Unfortunately, there are few contemporary descriptions of the area at that time. The local "Scotch-Irish" of the 18th century were not as concerned with keeping records of their daily activities as they were with keeping records of their financial matters.
The Moland HouseW.W.H. Davis in his second edition of The History of Bucks County (1905) includes a description of the Moland House: "Washington quartered in the farmhouse of John Moland, then lately deceased" "a substantial stone dwelling...in good preservation." "As when Washington occupied it, the first floor of the main building is divided into two rooms with entry near the kitchen; the larger room being on the south (west) side and entered from the porch the smaller back. The latter is thought to have been used by Washington as an office, the larger a reception room. In each there was a open fireplace and then as now a door opened into the kitchen. The historian William J. Buck writing about the Moland House in the first article that was published on the Neshaminy Encampment claims, it was the "Best finished house in the neighborhood" at the time of the Revolution.
The Moland FarmIn the late colonial period (1750-80) the average family farm in the settled rural areas covered 125 acres with three acres containing the house, barn, and other out-building; 44% of the remaining land in plowed fields, meadows and orchards; 16% in pasture and the final 40% in woodlots. Seventy-five percent of Bucks County farmsteads were above fifty acres-the minimum acreage considered sufficient for sustaining a family.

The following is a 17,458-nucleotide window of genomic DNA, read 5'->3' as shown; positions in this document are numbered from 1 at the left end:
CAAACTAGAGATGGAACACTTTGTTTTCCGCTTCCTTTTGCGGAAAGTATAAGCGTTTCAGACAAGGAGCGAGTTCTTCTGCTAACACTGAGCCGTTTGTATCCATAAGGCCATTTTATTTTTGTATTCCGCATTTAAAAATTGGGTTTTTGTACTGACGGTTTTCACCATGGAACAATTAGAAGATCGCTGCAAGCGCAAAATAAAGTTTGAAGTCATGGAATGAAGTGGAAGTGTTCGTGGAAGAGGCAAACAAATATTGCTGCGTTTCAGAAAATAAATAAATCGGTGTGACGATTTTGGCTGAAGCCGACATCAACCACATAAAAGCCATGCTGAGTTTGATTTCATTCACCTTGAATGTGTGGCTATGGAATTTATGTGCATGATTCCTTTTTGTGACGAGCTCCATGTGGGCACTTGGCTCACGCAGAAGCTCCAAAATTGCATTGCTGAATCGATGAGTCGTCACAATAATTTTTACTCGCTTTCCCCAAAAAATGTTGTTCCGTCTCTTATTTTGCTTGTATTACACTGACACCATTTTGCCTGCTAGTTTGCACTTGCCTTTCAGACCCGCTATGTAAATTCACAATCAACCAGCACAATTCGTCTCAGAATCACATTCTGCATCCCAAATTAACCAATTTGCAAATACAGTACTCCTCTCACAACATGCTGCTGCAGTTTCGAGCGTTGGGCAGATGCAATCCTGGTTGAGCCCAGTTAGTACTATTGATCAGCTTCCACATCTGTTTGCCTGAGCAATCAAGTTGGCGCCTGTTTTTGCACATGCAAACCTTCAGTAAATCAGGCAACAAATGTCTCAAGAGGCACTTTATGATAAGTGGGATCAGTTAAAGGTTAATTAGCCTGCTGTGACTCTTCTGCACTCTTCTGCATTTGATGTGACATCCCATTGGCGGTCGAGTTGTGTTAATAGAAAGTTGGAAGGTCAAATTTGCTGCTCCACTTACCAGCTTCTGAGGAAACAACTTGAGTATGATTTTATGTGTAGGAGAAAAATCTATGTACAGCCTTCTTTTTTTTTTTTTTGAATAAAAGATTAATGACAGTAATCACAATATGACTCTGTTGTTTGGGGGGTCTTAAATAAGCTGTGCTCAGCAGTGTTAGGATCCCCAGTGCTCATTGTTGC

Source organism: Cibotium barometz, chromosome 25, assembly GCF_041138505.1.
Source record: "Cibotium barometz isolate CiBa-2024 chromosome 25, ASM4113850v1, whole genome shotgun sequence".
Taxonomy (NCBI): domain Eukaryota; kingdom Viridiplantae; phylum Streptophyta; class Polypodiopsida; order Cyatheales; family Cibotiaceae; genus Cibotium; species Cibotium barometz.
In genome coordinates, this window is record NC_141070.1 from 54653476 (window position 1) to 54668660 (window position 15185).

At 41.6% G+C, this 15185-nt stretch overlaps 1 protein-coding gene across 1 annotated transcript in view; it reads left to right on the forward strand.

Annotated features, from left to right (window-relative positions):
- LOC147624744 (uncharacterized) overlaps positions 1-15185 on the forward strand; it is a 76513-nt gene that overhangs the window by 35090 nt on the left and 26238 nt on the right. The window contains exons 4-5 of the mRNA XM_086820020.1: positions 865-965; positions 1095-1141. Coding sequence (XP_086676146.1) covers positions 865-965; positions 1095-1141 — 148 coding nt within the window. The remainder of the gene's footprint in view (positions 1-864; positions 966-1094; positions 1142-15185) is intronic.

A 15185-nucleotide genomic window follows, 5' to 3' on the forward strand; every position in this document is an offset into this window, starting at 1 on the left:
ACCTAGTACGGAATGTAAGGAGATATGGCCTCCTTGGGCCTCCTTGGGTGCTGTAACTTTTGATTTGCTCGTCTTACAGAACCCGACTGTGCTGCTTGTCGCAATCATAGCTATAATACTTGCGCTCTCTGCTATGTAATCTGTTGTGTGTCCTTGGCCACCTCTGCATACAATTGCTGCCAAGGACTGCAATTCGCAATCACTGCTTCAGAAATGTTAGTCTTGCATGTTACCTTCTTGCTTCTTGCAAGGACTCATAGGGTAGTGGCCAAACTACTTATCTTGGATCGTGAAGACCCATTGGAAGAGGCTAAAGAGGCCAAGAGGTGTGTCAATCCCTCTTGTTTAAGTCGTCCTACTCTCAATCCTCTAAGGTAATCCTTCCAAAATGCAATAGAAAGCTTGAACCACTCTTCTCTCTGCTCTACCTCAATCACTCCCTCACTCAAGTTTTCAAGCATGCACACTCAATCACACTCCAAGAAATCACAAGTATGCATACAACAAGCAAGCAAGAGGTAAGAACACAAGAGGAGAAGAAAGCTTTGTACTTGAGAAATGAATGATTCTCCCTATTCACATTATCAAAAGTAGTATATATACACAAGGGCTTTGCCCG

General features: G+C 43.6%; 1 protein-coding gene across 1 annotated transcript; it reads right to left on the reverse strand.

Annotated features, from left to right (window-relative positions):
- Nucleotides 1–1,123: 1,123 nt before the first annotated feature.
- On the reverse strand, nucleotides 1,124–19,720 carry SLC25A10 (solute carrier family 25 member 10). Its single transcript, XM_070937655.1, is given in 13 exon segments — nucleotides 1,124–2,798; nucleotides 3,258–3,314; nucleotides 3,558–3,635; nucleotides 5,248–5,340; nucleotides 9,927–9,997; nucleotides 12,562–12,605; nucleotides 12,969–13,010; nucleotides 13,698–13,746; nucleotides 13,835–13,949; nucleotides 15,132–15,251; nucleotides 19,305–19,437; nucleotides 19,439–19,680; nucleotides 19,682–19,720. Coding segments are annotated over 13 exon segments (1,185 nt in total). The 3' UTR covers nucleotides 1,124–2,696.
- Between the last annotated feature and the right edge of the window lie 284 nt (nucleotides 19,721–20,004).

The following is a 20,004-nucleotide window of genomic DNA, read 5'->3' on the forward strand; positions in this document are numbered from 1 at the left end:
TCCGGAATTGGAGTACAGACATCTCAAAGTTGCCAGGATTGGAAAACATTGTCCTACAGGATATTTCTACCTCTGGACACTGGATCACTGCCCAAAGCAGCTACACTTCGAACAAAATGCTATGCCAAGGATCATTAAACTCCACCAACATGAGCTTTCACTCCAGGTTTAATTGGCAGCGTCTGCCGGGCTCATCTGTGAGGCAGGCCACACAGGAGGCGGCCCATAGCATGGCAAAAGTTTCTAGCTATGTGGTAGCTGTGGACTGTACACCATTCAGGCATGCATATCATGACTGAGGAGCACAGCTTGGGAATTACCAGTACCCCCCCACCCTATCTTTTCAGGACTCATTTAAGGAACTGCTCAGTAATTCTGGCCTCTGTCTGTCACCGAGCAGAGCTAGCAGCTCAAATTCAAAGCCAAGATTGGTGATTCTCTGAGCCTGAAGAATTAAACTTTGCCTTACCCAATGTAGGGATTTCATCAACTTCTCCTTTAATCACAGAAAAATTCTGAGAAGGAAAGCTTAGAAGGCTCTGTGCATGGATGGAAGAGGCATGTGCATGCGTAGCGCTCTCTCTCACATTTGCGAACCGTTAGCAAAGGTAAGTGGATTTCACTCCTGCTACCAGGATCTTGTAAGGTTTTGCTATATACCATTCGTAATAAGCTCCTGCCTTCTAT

The April 1761 inventory of goods and chattel in the estate of John Moland provides us with some interesting insight regarding his country farm. The following items were listed in the inventory: *Slaves, cattle and farm implements-support an assumption that the Moland properties were actively being farmed. *Four spinning wheels-suggest that either flax as grown, sheep herded, or both. *A still-which suggests the making of distilled spirits.
The Well HouseThe little 1850 house southeast of the Moland House, features a very unusual cove shape at the roofline. The well house was probably used for food preparation and canning, with shelves on the walls, a stove chimney in the rear and a ladder leading up to a loft.
The well itself was protected by a roof structure open on two sides and supported by the stone wall extension on the south wall.
The basement, accessible through the large padlocked door to the right, was used as a root cellar and features a very attractive vaulted stone ceiling. Of special note are the ventilation shafts that rise from the basement with their openings visible just under the eaves. Using this ventilation technique the homeowner was better able to keep the food from spoiling.